While it is undeniable that China’s economic rise poses security risks to the U.S. and undermines its national interests, the dangers of a Cold War mentality cannot be overstressed.
Deputy Secretary of Defense Patrick Shanaghan defined Cybercom’s next challenge as “build[ing] scale and strengthen[ing America’s] arsenal of cyber weapons, cyber shields and cyber warriors.”
The RCEP was initiated in November 2012 in Phnom Penh, Cambodia by ASEAN with the goal of fostering multilateral trade among the deal’s signatory states and India. While involved in the negotiation process, India withdrew in 2019 over concerns that tariff reductions will harm local producers.
Many observers warn that the CAI may be China’s way of undermining US-EU relations and preventing the Biden administration from crafting a transatlantic China strategy.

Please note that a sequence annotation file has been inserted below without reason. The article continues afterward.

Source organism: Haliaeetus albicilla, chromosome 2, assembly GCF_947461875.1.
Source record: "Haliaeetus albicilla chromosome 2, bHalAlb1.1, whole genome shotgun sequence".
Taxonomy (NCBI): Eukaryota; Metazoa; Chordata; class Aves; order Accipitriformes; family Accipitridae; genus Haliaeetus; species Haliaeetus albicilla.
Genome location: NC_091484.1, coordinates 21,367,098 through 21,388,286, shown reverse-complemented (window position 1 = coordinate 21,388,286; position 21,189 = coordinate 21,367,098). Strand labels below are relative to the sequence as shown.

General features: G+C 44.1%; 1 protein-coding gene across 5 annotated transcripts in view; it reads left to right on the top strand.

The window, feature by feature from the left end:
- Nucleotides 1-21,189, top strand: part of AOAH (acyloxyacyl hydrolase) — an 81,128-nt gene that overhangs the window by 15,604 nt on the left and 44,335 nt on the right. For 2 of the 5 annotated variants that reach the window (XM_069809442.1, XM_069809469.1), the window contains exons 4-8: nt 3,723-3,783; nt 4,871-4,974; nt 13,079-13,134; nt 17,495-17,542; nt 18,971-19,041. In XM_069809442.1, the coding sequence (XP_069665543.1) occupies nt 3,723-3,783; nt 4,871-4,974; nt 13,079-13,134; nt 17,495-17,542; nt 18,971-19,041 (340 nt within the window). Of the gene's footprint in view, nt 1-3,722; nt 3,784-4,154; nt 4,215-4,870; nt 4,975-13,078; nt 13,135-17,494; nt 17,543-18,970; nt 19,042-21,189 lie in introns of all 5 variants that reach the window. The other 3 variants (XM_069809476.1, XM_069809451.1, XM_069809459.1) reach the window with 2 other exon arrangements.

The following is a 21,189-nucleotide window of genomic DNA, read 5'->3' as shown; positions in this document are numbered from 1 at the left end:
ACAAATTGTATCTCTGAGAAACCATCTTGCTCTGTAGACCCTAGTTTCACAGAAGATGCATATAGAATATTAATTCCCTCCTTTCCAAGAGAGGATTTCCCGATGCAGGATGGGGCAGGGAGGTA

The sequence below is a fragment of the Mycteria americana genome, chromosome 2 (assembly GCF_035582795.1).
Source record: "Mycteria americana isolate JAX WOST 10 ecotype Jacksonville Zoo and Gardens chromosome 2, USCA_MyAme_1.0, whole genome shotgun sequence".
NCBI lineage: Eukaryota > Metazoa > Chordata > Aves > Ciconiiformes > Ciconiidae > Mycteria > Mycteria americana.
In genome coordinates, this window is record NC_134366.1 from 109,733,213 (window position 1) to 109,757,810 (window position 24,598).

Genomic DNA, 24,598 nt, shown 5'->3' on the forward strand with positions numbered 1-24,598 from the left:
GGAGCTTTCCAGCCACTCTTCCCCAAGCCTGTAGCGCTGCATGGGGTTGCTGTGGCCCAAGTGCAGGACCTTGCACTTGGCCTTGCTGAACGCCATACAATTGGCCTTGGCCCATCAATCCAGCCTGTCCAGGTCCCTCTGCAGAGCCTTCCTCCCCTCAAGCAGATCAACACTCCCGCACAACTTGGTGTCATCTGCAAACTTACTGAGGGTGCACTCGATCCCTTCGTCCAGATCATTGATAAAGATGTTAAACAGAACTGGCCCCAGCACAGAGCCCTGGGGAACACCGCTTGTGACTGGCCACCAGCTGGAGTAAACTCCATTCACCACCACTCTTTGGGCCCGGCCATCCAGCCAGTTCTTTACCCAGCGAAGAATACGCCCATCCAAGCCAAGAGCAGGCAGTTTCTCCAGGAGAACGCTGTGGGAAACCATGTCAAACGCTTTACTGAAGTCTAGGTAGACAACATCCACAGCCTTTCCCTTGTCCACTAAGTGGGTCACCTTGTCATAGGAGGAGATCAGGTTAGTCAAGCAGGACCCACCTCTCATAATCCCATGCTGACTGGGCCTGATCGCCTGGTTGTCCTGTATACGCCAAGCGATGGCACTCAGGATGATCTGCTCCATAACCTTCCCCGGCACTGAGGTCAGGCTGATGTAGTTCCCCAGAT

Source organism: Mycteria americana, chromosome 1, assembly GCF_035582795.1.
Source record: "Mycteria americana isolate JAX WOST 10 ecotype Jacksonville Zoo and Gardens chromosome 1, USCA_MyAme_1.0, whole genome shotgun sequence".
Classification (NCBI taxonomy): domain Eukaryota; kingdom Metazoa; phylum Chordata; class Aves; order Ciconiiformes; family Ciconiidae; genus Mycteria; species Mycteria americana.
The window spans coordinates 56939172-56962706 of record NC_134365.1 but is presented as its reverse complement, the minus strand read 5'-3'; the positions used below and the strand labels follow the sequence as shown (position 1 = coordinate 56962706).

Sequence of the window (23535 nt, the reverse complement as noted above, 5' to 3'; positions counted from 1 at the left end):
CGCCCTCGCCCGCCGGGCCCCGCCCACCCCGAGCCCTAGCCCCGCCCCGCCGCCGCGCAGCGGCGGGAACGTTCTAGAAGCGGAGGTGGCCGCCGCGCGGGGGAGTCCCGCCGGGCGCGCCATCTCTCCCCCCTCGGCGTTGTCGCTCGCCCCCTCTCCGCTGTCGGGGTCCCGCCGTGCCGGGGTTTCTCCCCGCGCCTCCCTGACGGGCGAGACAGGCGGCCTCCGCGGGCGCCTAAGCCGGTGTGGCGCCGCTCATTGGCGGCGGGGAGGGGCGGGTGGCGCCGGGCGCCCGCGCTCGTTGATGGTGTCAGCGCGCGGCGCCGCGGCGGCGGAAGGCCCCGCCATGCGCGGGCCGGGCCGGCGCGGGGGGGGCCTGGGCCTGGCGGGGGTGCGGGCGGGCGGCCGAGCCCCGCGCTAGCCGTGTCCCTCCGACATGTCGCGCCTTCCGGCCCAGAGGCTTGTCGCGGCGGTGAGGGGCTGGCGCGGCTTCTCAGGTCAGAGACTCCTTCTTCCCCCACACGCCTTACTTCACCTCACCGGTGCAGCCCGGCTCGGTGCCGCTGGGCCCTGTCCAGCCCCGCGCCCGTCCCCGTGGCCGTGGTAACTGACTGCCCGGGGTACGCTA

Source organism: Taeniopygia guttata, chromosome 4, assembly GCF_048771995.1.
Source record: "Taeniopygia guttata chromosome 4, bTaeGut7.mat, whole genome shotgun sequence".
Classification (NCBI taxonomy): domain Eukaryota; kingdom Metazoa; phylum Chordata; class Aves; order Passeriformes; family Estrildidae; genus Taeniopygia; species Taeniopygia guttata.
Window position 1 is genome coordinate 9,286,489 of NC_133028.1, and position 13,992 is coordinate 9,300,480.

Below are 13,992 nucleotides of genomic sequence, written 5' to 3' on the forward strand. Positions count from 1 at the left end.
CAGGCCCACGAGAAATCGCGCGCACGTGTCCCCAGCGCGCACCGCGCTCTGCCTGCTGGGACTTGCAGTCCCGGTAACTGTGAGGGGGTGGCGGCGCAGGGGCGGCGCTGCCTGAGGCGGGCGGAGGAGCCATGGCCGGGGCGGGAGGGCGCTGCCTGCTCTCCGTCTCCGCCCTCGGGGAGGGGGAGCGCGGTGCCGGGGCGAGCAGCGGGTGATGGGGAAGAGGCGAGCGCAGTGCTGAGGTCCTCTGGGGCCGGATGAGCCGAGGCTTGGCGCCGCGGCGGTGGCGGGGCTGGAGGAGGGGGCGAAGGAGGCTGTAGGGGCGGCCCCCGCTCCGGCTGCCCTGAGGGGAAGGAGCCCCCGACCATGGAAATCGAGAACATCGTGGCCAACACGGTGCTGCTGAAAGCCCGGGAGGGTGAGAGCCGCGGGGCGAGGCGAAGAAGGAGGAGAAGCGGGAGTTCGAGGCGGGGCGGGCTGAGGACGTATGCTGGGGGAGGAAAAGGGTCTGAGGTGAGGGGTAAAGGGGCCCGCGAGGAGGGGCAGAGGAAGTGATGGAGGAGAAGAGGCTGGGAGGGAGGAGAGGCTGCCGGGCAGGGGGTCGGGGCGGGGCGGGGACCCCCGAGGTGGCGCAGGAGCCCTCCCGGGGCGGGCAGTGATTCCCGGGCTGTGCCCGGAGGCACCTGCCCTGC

The challenges that COVID-19 poses for counterterrorism are yet to fully materialize. The potential reduction in overall resources dedicated to counterterrorism calls for a re-evaluation of the efficacy and sustainability of current initiatives, including security-related foreign aid and the use of military force.
While the Sino-Indian border has long been a subject of competing claims and hostility, the timing of the recent violent altercation suggests ulterior motives. China’s aggressiveness in Asia is undeniable.